Table 12 Joint display of the current study’s results

Based on a quantitative approach using a questionnaire, Study 2 examined why some learners had uneven profiles (RQ2). Those with substantially uneven skill profiles reported that they were poor at the skill (e.g., up to 68.18%); they had not studied the skill sufficiently (up to 52.78%), and they did not know the test formats (up to 24.32%) or were tense (up to 36.36%).

Study 3 further examined RQ2 by qualitatively analyzing responses from interviews with six learners exhibiting uneven skill profiles. Their responses revealed that their skill imbalances can be explained by three main factors: (a) insufficient practice, (b) particular subskills or processes required to accomplish test tasks, and (c) unfamiliarity with test formats and test-taking environments. There were also underlying factors behind these factors, such as the impact of entrance examinations on teaching and learning, and the difficulty in understanding a long listening text played only once. Study 3’s qualitative findings supported Study 2’s quantitative findings, because (a), (b), and (c) as found in Study 3 were three of the four key reasons reported in Study 2.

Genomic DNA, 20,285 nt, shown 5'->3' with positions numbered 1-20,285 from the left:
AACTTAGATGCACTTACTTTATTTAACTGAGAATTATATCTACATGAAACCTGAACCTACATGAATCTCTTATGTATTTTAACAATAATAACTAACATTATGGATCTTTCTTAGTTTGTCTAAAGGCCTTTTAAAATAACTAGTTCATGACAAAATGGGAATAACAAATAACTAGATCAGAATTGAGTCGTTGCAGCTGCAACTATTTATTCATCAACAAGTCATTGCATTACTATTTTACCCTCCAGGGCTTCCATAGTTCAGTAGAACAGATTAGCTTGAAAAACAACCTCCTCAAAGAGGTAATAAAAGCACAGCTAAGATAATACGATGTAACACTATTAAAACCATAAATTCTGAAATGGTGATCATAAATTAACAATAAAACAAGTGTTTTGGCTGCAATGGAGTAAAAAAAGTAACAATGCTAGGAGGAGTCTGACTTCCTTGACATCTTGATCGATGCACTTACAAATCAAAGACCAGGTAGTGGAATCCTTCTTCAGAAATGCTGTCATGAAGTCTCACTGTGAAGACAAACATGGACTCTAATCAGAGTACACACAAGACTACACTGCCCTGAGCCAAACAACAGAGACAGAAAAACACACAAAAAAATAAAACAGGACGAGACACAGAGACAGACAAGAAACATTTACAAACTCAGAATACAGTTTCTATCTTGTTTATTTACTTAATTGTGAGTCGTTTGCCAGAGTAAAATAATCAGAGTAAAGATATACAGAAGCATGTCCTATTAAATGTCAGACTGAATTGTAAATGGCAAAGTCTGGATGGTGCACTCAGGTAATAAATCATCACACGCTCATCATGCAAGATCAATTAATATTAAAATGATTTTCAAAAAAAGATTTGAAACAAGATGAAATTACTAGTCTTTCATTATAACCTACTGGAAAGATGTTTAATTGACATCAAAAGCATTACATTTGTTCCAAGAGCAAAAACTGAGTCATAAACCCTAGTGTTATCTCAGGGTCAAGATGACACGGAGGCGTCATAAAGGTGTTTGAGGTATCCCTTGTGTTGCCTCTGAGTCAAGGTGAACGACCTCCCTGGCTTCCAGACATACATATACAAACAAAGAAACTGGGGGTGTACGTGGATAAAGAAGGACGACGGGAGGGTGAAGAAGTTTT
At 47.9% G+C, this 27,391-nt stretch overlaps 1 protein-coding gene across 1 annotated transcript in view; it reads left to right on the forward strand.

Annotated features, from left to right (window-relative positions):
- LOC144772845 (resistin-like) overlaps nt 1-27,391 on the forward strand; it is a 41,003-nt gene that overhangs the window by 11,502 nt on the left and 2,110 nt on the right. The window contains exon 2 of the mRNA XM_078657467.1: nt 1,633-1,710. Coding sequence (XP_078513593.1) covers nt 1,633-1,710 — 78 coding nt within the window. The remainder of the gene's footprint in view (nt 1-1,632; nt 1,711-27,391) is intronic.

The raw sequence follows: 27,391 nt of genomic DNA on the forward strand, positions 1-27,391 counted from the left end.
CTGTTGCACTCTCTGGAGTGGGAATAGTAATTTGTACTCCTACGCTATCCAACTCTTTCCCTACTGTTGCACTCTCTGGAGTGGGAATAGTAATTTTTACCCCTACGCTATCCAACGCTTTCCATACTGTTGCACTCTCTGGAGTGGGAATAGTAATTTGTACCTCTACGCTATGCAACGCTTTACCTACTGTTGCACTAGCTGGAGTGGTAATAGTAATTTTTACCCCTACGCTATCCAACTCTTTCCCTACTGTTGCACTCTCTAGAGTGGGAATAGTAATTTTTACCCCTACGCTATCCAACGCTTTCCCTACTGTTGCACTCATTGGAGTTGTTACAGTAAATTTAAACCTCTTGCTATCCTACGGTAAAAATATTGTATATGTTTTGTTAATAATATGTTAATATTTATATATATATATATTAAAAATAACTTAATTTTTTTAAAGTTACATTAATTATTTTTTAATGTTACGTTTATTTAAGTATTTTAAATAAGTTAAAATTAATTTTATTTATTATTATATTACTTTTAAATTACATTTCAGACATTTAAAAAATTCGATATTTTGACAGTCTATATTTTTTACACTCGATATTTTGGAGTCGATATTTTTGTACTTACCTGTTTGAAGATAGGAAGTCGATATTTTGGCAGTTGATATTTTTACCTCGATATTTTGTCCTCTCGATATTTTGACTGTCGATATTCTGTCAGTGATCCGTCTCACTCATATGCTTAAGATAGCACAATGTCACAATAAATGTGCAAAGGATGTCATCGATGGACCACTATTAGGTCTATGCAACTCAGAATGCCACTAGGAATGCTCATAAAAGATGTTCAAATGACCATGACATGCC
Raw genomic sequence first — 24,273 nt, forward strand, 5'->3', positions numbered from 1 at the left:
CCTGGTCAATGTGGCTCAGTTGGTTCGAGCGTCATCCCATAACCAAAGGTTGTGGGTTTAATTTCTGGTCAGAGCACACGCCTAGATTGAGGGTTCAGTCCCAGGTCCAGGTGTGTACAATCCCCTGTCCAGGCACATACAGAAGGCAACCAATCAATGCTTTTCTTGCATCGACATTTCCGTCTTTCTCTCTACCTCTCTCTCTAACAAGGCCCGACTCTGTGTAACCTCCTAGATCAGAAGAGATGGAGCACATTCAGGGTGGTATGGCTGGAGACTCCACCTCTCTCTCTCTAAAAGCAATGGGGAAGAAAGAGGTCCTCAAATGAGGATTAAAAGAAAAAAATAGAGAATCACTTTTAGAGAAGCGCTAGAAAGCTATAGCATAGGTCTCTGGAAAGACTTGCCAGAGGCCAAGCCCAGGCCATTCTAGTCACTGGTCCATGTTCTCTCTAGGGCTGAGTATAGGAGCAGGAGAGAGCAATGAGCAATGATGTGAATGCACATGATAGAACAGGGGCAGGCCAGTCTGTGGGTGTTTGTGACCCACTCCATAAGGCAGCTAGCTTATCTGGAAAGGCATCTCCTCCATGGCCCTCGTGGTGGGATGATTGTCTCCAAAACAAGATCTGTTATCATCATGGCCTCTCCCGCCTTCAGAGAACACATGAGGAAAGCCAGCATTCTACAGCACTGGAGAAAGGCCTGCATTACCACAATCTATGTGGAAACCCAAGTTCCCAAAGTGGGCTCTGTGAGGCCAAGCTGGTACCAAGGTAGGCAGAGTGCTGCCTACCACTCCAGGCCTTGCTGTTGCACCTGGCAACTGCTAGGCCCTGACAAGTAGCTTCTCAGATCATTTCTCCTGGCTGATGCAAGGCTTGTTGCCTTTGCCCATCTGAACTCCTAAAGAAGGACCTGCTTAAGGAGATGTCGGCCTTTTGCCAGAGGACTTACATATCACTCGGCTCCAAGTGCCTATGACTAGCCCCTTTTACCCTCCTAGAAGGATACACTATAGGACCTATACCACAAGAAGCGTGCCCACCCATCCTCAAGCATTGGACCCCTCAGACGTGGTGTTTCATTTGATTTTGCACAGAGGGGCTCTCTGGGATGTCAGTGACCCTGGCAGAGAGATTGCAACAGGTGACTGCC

The current study reinforced the importance of considering uneven profiles of L2 proficiency, as suggested by previous studies (e.g., North, 2021; Hulstijn, 2015). However, we found far more uneven profiles (i.e., 75 profiles in Study 1) than those reported in previous studies (e.g., Ginther & Yan, 2018, showing three profiles) as we computed the percentage of each skill profile to examine detailed skill profiles. We also reported more detailed explanations of learners’ self-perceived reasons for having uneven profiles (in Studies 2 and 3, e.g., insufficient practice) than previous studies that suggested that extensive test preparation is only one of the factors that produce them (e.g., Ginther & Yan, 2018).